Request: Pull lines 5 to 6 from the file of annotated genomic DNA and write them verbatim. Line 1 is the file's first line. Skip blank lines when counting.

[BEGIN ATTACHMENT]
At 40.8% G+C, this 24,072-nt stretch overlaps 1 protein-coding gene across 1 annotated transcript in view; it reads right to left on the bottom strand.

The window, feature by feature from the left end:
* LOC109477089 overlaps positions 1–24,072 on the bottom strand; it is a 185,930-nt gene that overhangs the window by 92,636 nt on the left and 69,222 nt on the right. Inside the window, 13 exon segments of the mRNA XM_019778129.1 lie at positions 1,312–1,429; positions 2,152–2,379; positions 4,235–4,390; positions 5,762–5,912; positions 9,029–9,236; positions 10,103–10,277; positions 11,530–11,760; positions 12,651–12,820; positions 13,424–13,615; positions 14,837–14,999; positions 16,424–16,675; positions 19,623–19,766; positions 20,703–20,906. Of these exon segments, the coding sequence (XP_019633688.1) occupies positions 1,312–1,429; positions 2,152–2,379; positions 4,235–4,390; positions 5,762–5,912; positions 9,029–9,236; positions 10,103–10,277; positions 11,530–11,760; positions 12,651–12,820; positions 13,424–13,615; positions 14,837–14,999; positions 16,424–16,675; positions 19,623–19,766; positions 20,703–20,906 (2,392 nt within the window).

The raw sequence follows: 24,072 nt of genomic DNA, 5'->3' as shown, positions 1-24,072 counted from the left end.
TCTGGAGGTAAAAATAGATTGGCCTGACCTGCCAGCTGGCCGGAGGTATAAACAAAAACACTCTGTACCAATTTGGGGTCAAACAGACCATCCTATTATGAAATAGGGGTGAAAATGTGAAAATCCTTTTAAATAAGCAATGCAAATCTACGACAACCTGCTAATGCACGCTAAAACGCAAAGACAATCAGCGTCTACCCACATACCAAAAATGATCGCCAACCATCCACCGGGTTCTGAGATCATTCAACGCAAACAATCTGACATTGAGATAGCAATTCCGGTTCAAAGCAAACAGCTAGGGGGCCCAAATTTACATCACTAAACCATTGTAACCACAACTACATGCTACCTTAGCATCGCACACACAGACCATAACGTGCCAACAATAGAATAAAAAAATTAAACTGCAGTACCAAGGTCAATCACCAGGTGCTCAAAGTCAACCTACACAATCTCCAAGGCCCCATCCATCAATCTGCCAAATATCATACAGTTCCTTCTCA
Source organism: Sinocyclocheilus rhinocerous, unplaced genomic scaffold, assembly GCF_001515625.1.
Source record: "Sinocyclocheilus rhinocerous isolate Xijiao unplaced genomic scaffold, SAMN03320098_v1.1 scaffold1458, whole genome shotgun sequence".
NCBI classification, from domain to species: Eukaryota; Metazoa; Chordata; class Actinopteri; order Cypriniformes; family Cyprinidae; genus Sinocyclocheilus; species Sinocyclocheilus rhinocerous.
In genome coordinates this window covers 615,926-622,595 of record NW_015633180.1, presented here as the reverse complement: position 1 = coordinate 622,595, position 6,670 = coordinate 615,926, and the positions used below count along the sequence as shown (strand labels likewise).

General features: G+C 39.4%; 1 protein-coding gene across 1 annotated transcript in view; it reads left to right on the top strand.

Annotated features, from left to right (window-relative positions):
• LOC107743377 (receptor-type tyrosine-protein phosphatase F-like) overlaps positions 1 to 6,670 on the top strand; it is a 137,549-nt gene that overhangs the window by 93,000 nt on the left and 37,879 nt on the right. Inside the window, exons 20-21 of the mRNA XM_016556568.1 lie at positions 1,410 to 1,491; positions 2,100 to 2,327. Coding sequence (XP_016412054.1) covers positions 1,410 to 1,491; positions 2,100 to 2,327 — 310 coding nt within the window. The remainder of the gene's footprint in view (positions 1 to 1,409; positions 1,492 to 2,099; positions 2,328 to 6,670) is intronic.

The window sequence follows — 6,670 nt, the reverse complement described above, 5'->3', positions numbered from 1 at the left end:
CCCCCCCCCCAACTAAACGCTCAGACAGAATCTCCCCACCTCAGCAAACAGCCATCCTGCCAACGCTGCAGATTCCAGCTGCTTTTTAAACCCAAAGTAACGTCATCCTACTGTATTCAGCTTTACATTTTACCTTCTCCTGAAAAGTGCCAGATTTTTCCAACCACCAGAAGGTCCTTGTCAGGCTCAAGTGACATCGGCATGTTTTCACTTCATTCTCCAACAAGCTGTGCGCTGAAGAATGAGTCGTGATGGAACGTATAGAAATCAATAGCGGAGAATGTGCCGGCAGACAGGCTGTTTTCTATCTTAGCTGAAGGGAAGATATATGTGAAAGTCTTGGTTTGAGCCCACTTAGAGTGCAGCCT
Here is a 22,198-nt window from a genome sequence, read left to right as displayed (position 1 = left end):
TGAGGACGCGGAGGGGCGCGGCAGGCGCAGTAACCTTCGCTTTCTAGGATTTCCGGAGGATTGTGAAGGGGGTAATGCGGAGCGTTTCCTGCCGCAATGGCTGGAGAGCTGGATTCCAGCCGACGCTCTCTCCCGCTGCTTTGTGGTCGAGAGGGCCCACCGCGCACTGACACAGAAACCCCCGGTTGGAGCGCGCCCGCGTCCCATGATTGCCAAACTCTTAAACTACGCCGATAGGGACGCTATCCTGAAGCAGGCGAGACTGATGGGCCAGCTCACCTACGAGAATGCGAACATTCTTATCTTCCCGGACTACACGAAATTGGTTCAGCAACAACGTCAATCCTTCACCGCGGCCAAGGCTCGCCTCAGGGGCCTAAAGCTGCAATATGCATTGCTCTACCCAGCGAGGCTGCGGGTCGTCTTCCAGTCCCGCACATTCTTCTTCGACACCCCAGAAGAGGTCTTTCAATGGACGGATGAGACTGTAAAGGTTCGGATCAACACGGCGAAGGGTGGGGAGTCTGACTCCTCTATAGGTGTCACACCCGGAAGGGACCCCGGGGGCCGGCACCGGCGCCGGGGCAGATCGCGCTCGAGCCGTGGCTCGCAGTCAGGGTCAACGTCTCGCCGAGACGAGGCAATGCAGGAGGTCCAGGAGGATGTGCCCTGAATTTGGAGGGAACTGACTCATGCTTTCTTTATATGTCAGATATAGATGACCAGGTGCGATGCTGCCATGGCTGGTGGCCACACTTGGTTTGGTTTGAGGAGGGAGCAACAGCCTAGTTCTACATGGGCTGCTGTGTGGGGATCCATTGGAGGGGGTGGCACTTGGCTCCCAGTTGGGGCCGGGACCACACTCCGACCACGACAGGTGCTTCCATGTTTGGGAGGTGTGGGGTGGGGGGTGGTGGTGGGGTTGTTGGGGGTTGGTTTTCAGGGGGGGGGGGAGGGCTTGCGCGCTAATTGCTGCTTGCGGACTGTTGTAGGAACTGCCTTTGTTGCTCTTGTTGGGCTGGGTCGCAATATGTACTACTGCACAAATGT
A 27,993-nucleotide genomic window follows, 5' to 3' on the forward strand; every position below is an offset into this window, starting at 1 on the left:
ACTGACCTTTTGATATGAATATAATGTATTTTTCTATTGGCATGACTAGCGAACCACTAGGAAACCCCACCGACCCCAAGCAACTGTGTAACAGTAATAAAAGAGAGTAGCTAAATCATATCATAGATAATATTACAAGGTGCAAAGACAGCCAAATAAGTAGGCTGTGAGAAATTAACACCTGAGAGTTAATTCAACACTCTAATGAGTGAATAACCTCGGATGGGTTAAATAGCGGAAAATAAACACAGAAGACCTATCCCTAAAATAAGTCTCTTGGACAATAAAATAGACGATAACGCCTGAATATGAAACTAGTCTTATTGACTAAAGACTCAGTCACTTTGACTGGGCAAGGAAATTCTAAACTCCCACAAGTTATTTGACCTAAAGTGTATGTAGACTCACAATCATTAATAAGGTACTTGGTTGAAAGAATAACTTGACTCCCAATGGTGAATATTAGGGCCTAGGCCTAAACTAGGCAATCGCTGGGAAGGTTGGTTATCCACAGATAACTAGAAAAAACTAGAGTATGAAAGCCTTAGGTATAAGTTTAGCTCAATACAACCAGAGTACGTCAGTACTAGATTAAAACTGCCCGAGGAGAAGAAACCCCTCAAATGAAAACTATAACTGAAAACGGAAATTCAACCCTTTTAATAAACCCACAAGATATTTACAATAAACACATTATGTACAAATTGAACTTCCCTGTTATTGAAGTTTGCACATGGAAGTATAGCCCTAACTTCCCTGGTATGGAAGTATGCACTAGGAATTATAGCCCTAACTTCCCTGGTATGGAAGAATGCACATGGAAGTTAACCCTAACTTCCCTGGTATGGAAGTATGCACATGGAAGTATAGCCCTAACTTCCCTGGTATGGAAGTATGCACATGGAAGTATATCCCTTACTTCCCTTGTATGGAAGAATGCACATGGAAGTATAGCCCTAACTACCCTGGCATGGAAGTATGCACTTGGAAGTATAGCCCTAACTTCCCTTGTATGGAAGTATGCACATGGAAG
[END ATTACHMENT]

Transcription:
TCTGGAGGTAAAAATAGATTGGCCTGACCTGCCAGCTGGCCGGAGGTATAAACAAAAACACTCTGTACCAATTTGGGGTCAAACAGACCATCCTATTATGAAATAGGGGTGAAAATGTGAAAATCCTTTTAAATAAGCAATGCAAATCTACGACAACCTGCTAATGCACGCTAAAACGCAAAGACAATCAGCGTCTACCCACATACCAAAAATGATCGCCAACCATCCACCGGGTTCTGAGATCATTCAACGCAAACAATCTGACATTGAGATAGCAATTCCGGTTCAAAGCAAACAGCTAGGGGGCCCAAATTTACATCACTAAACCATTGTAACCACAACTACATGCTACCTTAGCATCGCACACACAGACCATAACGTGCCAACAATAGAATAAAAAAATTAAACTGCAGTACCAAGGTCAATCACCAGGTGCTCAAAGTCAACCTACACAATCTCCAAGGCCCCATCCATCAATCTGCCAAATATCATACAGTTCCTTCTCA
Source organism: Sinocyclocheilus rhinocerous, unplaced genomic scaffold, assembly GCF_001515625.1.